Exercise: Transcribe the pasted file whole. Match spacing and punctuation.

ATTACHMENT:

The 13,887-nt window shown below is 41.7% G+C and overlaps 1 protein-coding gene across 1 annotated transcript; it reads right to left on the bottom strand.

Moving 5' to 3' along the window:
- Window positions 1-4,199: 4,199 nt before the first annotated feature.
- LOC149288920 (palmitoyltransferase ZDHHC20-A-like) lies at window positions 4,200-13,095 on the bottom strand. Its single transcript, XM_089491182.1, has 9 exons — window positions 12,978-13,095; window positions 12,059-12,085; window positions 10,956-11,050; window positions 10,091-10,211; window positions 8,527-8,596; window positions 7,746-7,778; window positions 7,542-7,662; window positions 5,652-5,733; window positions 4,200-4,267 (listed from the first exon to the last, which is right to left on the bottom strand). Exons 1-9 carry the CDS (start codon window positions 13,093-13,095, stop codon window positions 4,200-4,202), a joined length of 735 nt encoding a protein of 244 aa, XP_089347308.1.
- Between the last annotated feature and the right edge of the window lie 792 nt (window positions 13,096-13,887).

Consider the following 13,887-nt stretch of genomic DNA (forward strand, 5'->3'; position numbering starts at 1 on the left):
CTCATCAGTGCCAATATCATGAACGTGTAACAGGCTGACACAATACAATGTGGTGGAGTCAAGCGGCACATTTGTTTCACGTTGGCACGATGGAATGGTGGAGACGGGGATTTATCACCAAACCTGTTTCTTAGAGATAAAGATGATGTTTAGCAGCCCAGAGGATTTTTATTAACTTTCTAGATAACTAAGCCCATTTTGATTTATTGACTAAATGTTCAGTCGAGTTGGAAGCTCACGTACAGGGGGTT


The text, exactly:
The 13,887-nt window shown below is 41.7% G+C and overlaps 1 protein-coding gene across 1 annotated transcript; it reads right to left on the bottom strand.

Moving 5' to 3' along the window:
- Window positions 1-4,199: 4,199 nt before the first annotated feature.
- LOC149288920 (palmitoyltransferase ZDHHC20-A-like) lies at window positions 4,200-13,095 on the bottom strand. Its single transcript, XM_089491182.1, has 9 exons — window positions 12,978-13,095; window positions 12,059-12,085; window positions 10,956-11,050; window positions 10,091-10,211; window positions 8,527-8,596; window positions 7,746-7,778; window positions 7,542-7,662; window positions 5,652-5,733; window positions 4,200-4,267 (listed from the first exon to the last, which is right to left on the bottom strand). Exons 1-9 carry the CDS (start codon window positions 13,093-13,095, stop codon window positions 4,200-4,202), a joined length of 735 nt encoding a protein of 244 aa, XP_089347308.1.
- Between the last annotated feature and the right edge of the window lie 792 nt (window positions 13,096-13,887).

Consider the following 13,887-nt stretch of genomic DNA (forward strand, 5'->3'; position numbering starts at 1 on the left):
CTCATCAGTGCCAATATCATGAACGTGTAACAGGCTGACACAATACAATGTGGTGGAGTCAAGCGGCACATTTGTTTCACGTTGGCACGATGGAATGGTGGAGACGGGGATTTATCACCAAACCTGTTTCTTAGAGATAAAGATGATGTTTAGCAGCCCAGAGGATTTTTATTAACTTTCTAGATAACTAAGCCCATTTTGATTTATTGACTAAATGTTCAGTCGAGTTGGAAGCTCACGTACAGGGGGTT